• Where the consideration is less than INR 1 lakh;
  • Where the transaction is undertaken by the payer not for the purpose of business or profession
  • Where the transaction is effectively connected to a PE in India of the services provider
  • Where the transaction is covered under the existing provisions;
  • Where the transaction is effectively connected to a PE in India of the services provided;
  • Turnover of the e-commerce operator is less than INR 2 crore
Rate of levy 6 percent 2 percent
Collection and recovery Person receiving the services to deduct the levy from the consideration payable to the service provider and deposit the same to the credit of the Central Government[3] The e-commerce operator, undertaking the sale of goods or services or both, to deposit on his own account the levy to the credit of the Central Government[4].
Due date to deposit 7th of the month following the month in which the payment was made and such levy deducted from the same Quarterly basis – 7th of the month following each quarter beginning April and 31st March for the quarter ending on 31st March

The following are certain common points relating to both the provisions:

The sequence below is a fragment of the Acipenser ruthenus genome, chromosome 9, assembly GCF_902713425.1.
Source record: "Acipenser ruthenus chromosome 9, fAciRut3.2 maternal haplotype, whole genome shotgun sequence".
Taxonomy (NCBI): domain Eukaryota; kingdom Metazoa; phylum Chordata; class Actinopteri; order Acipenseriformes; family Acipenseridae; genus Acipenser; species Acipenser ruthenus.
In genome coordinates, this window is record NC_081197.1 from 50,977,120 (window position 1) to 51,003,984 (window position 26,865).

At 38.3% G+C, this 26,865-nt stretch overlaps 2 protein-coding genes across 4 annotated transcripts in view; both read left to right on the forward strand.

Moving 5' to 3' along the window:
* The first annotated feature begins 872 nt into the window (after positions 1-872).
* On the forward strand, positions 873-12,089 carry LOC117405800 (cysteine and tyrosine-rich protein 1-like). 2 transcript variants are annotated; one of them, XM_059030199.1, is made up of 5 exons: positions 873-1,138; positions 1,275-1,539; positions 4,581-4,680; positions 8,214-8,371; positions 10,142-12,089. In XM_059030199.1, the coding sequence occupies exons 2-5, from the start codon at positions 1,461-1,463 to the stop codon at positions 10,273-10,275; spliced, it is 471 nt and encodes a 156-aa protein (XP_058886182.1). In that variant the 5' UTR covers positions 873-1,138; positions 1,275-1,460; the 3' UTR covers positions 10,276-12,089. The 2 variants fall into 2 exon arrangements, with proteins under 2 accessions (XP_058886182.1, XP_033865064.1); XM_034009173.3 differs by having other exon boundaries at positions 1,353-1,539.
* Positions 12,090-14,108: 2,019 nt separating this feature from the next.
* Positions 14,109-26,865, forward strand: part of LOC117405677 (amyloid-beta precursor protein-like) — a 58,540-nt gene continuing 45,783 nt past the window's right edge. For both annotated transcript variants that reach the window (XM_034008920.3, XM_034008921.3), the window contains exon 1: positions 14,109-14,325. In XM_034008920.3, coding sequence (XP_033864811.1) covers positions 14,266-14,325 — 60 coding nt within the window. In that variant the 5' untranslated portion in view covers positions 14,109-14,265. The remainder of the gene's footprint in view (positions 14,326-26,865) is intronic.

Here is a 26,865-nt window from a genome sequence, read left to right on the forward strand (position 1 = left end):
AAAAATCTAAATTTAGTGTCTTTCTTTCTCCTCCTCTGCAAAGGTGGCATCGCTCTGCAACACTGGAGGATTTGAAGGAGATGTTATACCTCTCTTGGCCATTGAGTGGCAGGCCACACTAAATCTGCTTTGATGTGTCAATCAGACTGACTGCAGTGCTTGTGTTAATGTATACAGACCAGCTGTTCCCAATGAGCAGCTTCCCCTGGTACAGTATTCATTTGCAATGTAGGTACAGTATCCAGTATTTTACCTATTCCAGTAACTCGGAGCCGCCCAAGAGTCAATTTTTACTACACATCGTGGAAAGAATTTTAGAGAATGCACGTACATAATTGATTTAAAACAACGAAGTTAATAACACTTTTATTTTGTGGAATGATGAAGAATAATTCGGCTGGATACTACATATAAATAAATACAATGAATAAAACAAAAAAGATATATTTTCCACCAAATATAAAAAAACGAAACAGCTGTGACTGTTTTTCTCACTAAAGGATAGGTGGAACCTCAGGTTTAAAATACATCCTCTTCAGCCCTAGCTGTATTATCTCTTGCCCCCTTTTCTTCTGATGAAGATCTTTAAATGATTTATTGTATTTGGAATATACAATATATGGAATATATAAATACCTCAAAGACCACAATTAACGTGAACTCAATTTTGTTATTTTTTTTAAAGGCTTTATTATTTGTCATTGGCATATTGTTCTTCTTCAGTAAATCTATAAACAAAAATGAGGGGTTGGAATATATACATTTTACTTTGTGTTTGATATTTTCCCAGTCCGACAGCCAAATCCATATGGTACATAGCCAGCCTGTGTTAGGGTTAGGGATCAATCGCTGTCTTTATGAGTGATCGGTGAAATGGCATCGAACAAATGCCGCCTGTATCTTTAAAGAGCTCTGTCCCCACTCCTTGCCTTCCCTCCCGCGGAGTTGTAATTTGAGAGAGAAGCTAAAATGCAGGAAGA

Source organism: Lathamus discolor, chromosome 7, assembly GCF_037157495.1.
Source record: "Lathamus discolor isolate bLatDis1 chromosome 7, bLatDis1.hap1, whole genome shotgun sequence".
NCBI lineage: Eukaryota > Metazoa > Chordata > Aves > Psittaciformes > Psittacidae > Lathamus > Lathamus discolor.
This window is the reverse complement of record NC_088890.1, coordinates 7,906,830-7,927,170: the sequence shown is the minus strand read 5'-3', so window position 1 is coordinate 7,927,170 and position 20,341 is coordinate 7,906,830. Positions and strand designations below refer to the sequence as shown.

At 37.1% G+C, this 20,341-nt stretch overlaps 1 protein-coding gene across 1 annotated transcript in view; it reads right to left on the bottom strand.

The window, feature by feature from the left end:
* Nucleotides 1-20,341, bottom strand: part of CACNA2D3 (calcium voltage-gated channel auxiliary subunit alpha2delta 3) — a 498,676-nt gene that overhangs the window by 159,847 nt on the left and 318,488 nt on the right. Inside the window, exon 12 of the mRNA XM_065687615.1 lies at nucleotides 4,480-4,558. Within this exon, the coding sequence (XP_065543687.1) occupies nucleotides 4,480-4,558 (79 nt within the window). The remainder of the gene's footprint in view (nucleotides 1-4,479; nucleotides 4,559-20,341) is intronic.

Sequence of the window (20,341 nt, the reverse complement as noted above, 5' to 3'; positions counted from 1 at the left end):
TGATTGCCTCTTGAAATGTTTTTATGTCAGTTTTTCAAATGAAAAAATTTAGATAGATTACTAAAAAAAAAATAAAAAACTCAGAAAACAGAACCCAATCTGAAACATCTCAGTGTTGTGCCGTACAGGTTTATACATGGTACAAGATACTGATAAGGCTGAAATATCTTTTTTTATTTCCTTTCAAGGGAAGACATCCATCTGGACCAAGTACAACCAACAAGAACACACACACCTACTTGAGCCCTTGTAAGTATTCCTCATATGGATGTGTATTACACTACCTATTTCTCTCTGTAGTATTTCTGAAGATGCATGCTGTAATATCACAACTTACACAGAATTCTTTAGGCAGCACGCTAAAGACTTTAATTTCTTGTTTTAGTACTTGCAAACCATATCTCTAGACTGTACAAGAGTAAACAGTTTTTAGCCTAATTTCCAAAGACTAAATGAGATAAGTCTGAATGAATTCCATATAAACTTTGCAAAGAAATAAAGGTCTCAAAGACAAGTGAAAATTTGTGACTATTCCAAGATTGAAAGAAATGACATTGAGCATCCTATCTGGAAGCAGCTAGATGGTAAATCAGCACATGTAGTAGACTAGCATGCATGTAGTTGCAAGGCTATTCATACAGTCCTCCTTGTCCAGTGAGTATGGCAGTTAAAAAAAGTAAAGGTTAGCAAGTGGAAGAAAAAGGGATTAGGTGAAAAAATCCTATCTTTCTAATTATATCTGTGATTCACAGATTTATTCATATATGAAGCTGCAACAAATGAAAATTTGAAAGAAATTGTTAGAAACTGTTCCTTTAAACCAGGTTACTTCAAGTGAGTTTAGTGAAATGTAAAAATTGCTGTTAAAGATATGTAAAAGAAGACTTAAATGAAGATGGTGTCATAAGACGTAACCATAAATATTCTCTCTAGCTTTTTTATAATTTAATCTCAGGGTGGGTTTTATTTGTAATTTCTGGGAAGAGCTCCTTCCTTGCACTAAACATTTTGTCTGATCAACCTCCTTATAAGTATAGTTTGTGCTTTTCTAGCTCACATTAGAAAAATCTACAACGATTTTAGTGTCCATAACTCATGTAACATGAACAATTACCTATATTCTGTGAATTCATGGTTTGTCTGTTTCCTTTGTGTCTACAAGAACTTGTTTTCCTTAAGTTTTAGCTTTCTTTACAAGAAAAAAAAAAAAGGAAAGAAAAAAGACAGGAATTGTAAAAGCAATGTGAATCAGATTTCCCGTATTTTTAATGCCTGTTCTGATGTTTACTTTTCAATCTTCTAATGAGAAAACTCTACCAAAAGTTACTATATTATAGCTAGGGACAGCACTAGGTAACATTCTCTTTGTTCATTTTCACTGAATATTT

Furnishing of a statement in relation to the levy:

  • An annual statement is required to be furnished in the prescribed form (belated or revised statement can be furnished before expiry of 2 years from end of the year of transaction).
  • An intimation regarding processing of the statement and resultant demand or refund would also be sent to the assessees (not beyond a period of one year from the end of the year in which the statement is furnished).
  • The statement furnished is also rectifiable suo-moto by the officer or upon a request made by the assessee.
  • A penalty of INR 100 per day would be charged for each day of delay in furnishing the statement.

Interest on delayed payment, penalty and appellate proceedings:

  • Interest at the rate of 1 percent per month or part of a month would be charged on account of a delayed deposit.
  • Penalty is chargeable as follows:

– Failure to deduct: Sum equal to the amount of levy;­­­­­

– Failure to pay: Sum equal to the amount of levy;

– Failure to pay after deduction: INR 1,000 per day of failure subject to a maximum sum being the amount of original levy.

  • Penalty would not be levied where there exists reasonable cause and a reasonable opportunity of being heard would also be provide to an assessee before any levy of penalty.
  • ­­­Appeals against any order/ intimation received can be filed as per the procedure prescribed under the provisions of the Income-tax Act, 1961­.